# Re: starship-design: FTL idea

```Timothy van der Linden writes:
> >If you have a collection of events connected by worldlines representing
> >velocities less than or equal to c, then all observers at any relative
> >velocity to those events will agree on the time ordering of the events,
> >if not the time intervals between them.
>
> True. (Assuming they remember that what they see is not what actually happens.)

The qualification is unnecessary, even incorrect in some senses.  What
those observers see can be used to accurately reconstruct the intervals
between events.  The local measurements of different observers may
differ, but they can all apply appropriate transforms to reconstruct the
events and intervals

> >If there are events connected
> >by FTL worldlines, they can no longer agree on the time ordering, and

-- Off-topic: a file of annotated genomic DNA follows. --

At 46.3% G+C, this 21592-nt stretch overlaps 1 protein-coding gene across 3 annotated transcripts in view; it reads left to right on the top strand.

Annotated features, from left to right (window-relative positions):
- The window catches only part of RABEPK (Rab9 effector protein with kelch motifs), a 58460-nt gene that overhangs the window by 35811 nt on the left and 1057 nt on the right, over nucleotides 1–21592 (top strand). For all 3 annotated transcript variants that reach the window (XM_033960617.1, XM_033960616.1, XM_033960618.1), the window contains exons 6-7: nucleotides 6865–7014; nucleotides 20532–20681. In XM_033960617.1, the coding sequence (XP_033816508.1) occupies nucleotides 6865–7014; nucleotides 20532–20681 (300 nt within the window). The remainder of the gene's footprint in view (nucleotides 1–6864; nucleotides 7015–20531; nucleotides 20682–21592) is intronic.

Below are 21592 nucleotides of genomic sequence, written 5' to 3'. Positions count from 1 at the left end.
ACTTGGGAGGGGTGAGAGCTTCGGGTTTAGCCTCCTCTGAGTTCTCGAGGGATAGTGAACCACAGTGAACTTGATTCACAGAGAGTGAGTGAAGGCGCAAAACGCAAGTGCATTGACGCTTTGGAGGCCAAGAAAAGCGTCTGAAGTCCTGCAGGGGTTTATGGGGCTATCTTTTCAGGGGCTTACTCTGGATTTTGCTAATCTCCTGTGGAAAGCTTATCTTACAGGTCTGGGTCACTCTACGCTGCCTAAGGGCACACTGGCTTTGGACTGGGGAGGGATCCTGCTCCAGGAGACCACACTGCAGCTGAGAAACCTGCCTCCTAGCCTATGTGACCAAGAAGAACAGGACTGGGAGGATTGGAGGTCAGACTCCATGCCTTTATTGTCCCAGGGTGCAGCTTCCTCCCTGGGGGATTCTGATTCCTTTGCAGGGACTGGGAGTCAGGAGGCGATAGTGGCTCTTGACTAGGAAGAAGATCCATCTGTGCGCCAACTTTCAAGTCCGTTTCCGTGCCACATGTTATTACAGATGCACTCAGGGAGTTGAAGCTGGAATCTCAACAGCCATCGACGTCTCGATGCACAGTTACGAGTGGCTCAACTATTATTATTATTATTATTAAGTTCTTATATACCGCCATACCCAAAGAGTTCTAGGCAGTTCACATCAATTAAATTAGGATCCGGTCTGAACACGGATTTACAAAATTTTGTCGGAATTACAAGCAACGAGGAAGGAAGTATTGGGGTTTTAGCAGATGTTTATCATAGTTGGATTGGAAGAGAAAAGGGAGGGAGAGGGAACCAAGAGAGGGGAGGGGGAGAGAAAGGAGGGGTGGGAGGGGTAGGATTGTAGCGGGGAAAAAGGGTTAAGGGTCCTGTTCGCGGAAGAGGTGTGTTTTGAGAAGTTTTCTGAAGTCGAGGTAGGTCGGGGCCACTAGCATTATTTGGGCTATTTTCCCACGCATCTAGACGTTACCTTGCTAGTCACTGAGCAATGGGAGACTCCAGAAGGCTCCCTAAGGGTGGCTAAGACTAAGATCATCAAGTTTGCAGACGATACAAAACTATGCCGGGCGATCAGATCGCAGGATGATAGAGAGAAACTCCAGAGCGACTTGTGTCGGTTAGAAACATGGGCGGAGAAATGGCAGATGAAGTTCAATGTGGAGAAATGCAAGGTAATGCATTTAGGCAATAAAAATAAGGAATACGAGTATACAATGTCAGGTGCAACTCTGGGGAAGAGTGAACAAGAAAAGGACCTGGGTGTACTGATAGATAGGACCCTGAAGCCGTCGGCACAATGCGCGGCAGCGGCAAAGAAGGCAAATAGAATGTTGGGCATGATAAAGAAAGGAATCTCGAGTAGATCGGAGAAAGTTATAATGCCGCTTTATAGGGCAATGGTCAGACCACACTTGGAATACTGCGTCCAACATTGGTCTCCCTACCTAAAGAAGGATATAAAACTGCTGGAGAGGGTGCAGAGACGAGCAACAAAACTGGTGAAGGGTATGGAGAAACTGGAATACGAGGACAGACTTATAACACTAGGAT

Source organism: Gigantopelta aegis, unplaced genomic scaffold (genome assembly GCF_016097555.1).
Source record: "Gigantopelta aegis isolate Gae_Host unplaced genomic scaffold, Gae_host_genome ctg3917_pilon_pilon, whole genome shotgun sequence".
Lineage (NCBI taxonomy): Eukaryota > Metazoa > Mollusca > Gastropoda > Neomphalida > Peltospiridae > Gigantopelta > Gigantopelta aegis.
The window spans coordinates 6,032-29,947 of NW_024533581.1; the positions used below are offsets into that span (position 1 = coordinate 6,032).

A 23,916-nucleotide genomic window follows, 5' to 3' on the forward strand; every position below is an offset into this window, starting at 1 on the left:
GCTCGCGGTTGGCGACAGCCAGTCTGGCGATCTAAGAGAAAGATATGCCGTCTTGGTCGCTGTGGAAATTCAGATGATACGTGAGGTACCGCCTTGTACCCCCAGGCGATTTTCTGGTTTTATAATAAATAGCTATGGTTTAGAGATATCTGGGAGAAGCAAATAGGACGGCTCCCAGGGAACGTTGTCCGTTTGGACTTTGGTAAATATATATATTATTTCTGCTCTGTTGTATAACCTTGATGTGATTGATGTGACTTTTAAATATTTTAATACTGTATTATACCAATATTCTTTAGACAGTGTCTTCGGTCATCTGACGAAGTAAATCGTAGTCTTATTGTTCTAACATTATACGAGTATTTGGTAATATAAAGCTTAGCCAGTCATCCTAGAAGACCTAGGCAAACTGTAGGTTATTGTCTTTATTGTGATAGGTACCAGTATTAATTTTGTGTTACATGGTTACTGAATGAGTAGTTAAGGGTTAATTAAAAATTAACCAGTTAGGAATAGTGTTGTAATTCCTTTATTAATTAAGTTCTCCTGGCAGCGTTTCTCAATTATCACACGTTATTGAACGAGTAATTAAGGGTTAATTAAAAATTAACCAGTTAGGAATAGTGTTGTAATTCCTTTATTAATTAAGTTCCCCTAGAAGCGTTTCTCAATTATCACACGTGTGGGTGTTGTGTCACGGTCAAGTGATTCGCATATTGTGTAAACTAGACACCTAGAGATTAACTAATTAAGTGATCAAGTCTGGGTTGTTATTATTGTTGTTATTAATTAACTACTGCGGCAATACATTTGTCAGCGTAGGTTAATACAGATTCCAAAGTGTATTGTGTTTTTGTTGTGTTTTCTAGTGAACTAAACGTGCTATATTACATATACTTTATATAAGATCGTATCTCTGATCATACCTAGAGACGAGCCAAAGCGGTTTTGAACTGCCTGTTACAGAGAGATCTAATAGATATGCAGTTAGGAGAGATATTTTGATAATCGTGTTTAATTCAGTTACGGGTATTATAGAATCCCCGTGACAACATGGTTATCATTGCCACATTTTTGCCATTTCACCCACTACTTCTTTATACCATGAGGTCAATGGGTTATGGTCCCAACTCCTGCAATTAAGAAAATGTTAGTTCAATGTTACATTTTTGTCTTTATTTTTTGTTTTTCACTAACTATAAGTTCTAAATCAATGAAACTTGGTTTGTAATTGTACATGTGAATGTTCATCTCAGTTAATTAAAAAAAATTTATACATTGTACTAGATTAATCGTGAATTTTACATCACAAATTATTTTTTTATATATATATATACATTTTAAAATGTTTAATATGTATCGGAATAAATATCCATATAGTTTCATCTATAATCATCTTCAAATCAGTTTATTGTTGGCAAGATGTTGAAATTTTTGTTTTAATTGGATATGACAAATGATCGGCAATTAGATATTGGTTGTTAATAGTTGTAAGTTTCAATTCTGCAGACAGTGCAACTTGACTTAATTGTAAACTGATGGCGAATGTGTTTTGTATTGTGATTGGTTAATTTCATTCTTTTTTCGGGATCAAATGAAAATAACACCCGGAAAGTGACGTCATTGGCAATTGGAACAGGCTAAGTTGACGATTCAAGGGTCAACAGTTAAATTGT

> >hence they will not agree on the causal order of events.
>
> Why not? Please give me an example.

One observer fires a projectile that travels at 3 c, and strikes a
target 3 light-years away.  Consider the firing of the projectile as
event A and the projectile striking the target as event B.  What is the
spacetime location of event B relative to event A as seen by an observer
travelling at 0.1 c relative to the first observer?  At 0.5 c?
observer?  At 0.9 c?  At what velocity does a moving observer have to
travel to measure those events as simultaneous in his reference frame?

Now repeat this exercise for the case where the projectile travels at
1/3 c and strikes a target 1 light-year away, and determine the measured
spacetime locations as seen by the same three moving observers.

```